Sunday, January 9, 2011

Your worst foot is still your best foot

Everybody seemed to be more engaged in taking the good stuff in.  Like veering focus in putting your best foot forward.  On the other hand, most of us are appalled at the thought of failing... of getting our worst foot out.

And I'm not surprised to know that not many understands the essential benefits of doing or thinking the opposite.

Entrepreneurs have a different way of thinking.  They often take the opposite route.  If someone says this can't be done, they test it.  This is not to be confused with ego.  It's about learning and understanding why it is so.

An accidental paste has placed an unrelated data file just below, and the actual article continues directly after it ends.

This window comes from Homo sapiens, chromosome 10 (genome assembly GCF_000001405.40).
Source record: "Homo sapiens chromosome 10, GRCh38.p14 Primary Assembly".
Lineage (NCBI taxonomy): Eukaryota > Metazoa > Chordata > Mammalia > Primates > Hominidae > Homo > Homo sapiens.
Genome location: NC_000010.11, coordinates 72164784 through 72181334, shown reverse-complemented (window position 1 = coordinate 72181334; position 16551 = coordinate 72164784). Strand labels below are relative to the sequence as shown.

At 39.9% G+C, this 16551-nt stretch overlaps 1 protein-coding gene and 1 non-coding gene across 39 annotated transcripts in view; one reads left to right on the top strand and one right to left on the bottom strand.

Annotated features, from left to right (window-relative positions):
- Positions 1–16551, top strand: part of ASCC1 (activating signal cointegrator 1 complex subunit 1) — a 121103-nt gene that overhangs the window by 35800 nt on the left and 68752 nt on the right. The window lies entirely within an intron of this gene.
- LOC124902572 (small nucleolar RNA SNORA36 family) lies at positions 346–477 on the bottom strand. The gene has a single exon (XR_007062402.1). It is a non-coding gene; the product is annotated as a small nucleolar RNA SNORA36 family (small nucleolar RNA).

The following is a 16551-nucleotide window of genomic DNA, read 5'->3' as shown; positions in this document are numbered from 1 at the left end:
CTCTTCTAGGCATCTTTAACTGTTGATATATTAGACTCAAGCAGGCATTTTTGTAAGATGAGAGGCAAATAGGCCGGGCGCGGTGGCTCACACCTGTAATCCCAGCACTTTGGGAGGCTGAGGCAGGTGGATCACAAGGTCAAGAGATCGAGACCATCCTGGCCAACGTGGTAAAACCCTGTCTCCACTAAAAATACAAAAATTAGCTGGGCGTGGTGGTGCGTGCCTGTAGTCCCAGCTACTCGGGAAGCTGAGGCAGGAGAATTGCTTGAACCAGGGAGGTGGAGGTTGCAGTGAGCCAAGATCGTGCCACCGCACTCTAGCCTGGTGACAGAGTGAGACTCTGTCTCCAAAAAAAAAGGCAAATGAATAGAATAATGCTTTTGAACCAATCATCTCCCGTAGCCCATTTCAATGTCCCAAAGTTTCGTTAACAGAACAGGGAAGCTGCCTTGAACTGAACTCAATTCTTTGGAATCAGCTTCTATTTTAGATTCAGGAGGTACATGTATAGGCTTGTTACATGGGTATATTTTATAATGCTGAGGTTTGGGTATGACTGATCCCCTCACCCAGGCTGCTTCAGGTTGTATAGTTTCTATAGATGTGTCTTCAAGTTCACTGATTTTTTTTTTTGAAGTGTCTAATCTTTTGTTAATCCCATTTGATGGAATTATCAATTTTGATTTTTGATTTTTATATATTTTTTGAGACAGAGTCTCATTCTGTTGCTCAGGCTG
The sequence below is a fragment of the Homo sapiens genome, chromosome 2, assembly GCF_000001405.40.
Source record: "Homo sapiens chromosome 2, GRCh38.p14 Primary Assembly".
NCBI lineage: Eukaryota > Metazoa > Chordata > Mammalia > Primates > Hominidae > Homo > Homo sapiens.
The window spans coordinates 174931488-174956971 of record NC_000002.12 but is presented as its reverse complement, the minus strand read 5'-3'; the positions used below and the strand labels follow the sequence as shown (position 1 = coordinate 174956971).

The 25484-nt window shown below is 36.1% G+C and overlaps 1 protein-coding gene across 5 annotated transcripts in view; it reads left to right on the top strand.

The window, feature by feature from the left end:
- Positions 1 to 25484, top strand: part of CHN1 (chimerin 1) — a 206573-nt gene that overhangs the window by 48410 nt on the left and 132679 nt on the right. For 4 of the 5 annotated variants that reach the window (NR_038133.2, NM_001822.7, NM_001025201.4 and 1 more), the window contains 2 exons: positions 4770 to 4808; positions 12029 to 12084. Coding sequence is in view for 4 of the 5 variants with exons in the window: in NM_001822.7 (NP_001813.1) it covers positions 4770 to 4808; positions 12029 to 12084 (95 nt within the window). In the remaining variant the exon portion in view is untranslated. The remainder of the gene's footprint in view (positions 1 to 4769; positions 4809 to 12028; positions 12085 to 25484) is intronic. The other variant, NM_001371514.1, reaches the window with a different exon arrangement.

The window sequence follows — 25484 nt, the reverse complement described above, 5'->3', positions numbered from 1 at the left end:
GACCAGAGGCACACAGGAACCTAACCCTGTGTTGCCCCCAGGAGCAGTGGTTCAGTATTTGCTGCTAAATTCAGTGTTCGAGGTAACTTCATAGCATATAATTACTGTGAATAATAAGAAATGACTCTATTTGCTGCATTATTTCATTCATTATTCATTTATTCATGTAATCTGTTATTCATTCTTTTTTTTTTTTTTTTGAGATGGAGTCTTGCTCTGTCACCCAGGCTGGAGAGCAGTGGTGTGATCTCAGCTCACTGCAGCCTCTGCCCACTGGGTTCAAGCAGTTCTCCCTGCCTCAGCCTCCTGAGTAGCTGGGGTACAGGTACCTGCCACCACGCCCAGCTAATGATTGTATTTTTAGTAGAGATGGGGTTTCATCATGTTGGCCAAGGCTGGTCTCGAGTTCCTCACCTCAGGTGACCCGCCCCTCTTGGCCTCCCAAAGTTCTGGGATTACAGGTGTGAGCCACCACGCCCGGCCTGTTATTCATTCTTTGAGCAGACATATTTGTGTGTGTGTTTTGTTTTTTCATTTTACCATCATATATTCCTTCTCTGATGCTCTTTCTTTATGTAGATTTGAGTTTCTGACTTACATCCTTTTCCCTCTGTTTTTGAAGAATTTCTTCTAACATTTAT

Take for example Cebu Pacific's advanced promos.  The idea of cutting down the price of tickets translates to passing the ridiculously expensive cost of advertising to word-of-mouth on the consumers.

When the stocks are down, the wise investors buy more shares instead of retracting.

Wonggoys professed that 'Kalayan', a track from their album, was the least liked material.  Cattski braved in for the challenge, took it as the first song to work on.  Her goal was not really to prove them wrong but to improve the unappealing.
My point is that when you only focus on admiring the best foot, you're also missing out the opportunity to make a difference.  Yet if you take a little effort in seeing the worst foot in a good way, there is no reason why you cannot like the best side of it.  Like seeing a problem as an opportunity rather than a threat.

Risk is good.  Taking the opposite path is good.  And only a few can see it this way.  This is good too.

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